While that might get the Exo noticed, McDaniel said he is still striving for his product to serve a greater purpose and create sales volume that will drive down the price. He said he hopes, in time, government agencies and private aid organizations will purchase Exos in advance of an emergency. That way, if a hurricane is headed for the Gulf Coast, for instance, the agency or organization could quickly stage a mass shelter area.
“We see this as becoming a tool for planning, rather than just a knee-jerk reaction,” McDaniel said. “A hurricane is the only disaster that you can see coming and plan for. And with these, people won’t be sleeping on Army cots in sports arenas. It’s a way to better keep the people and their belongings safe.”
MORE ACCURATE PREDICTIONS
Mississippi State University faculty and staff are also doing their part to improve disaster forecasting, response and recovery.
The university’s Geosystems Research Institute teamed up in 2014 with the National Oceanic and Atmospheric Administration and California-based Liquid Robotics to test the effectiveness of an unmanned ocean-surface vehicle in more accurately predicting the paths and intensities of hurricanes.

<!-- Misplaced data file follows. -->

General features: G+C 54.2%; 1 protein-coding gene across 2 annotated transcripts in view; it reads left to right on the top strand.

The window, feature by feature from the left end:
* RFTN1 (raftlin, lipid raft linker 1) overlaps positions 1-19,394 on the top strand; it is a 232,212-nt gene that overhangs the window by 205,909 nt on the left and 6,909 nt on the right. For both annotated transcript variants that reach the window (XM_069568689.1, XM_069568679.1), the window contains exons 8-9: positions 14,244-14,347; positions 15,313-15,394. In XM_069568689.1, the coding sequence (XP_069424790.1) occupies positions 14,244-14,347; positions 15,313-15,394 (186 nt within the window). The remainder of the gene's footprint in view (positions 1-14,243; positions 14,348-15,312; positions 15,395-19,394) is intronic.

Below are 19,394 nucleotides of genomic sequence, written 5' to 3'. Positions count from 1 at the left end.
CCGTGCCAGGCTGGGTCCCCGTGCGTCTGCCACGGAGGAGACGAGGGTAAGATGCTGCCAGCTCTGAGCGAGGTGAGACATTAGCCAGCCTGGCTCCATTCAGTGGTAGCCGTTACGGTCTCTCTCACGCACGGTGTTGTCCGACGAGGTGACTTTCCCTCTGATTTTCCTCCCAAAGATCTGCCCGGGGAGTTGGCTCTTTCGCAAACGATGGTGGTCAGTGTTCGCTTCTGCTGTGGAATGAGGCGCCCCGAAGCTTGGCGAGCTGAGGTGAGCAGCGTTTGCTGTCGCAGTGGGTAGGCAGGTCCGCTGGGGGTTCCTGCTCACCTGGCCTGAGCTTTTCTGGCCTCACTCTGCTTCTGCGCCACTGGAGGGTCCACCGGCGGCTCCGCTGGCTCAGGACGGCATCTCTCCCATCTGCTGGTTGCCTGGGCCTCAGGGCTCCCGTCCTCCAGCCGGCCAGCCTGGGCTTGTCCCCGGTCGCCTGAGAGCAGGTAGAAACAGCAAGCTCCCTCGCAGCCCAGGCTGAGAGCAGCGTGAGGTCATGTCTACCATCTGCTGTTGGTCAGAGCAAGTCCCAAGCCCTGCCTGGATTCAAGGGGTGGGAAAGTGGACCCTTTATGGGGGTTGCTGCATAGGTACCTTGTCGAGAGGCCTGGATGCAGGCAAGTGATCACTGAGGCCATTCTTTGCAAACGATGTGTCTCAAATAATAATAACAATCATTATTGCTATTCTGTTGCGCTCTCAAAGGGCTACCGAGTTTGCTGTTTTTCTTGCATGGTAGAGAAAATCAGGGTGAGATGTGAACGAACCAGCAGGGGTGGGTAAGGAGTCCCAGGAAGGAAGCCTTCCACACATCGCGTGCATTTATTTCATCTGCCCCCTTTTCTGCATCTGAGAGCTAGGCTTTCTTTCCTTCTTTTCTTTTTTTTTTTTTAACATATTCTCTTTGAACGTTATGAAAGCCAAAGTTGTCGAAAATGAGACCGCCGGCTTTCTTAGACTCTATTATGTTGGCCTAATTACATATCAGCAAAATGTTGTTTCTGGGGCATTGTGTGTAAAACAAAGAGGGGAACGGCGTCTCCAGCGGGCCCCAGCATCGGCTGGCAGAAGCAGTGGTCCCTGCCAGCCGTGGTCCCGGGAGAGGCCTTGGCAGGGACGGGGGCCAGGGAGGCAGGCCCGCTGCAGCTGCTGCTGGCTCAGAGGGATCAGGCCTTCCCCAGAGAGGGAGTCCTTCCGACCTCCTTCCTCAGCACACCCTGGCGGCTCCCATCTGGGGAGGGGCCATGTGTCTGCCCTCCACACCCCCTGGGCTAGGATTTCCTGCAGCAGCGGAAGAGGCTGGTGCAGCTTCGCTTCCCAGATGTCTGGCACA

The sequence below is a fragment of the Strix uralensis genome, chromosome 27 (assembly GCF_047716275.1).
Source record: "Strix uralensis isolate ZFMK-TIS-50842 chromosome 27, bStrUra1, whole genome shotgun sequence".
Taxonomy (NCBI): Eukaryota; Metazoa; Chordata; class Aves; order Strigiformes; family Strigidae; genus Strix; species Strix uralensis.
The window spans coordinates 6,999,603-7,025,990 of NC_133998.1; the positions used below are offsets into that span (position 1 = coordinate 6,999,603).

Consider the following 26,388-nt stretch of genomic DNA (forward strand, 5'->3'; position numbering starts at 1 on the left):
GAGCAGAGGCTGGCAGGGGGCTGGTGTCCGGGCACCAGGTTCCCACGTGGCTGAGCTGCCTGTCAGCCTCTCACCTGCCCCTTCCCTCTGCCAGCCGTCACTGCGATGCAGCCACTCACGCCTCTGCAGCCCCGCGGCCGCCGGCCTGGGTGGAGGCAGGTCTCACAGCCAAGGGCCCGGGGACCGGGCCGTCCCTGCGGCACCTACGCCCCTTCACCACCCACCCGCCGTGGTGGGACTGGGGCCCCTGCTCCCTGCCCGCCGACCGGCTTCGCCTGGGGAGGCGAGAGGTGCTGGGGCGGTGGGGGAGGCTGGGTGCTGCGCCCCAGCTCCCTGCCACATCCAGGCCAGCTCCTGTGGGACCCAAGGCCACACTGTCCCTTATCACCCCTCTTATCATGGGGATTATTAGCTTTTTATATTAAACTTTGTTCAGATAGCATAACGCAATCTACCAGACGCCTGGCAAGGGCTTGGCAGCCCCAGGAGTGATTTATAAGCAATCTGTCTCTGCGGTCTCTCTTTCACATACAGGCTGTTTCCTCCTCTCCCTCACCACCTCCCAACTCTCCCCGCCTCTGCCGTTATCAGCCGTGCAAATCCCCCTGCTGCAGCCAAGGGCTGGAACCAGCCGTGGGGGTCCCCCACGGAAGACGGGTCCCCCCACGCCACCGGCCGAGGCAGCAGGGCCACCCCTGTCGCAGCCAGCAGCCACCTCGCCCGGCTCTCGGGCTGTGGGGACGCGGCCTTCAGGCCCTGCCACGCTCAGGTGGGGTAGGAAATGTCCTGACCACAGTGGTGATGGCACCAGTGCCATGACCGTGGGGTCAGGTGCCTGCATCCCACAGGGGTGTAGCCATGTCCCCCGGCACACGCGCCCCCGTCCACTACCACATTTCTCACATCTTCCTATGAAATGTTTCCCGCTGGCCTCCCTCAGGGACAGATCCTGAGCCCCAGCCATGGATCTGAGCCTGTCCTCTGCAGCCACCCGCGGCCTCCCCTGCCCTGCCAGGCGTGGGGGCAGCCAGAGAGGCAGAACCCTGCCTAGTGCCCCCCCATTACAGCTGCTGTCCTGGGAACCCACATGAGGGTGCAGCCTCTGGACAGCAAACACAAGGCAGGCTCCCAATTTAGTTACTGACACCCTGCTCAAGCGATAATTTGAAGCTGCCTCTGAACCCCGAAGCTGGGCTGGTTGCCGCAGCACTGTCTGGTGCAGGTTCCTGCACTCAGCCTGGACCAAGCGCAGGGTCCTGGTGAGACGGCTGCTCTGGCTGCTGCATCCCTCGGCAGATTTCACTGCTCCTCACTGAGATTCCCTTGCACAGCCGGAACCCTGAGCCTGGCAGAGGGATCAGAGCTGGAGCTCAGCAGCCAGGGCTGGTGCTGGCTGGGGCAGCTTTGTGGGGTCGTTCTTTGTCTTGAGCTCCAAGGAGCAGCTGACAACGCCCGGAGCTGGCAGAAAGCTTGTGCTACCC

Associate research professor and meteorologist Pat Fitzpatrick, who is stationed among three GRI teams at the John C. Stennis Space Center in Hancock County, said
institute researchers field-tested three Liquid Robotics-manufactured Wave Gliders last summer in the Gulf of Mexico.
The Wave Glider looks like it’s on a surfboard. Its main structure floats on the ocean’s surface tethered by a cable to underwater flaps that use waves for propulsion. The glider’s floating structure carries battery- and solar-powered instruments to measure wind, pressure, waves, currents, water temperature and more.
The data from the gliders is collected via satellite.
Weather buoys are the standard for reading environmental measurements of storms, but if a storm doesn’t cross over a buoy, storm path and intensity predictions can be inaccurate. With more study, Fitzpatrick said he hopes NOAA can one day deploy a fleet of gliders to fill in gaps where there are no buoys.